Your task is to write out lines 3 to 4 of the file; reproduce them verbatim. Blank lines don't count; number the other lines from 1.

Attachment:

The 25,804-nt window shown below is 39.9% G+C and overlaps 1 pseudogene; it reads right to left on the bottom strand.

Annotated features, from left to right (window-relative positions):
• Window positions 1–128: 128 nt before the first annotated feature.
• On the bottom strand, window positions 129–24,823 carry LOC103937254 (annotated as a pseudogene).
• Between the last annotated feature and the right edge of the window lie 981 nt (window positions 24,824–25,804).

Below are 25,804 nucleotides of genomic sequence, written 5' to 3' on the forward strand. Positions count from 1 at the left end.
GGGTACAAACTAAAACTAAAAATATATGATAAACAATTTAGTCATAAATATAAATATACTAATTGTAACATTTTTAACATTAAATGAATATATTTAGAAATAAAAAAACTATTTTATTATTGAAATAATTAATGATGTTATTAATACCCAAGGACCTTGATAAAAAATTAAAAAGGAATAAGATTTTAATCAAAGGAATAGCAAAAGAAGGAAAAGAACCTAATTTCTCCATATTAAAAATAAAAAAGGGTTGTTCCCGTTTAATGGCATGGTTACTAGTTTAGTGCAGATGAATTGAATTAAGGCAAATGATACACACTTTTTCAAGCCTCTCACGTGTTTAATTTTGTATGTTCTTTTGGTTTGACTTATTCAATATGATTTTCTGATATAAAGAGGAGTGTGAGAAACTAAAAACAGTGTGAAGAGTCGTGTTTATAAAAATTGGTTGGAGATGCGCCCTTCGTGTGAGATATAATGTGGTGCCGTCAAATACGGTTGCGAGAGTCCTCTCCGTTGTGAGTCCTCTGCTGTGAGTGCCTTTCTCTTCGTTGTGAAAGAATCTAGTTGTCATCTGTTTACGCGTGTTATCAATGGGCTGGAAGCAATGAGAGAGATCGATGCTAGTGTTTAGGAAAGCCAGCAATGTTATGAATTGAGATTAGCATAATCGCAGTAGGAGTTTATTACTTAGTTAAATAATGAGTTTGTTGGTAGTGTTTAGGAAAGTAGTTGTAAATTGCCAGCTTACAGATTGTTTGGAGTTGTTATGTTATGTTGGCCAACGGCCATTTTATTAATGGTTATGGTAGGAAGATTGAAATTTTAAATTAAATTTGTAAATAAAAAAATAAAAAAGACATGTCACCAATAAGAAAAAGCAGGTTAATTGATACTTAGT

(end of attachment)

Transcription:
• Window positions 1–128: 128 nt before the first annotated feature.
• On the bottom strand, window positions 129–24,823 carry LOC103937254 (annotated as a pseudogene).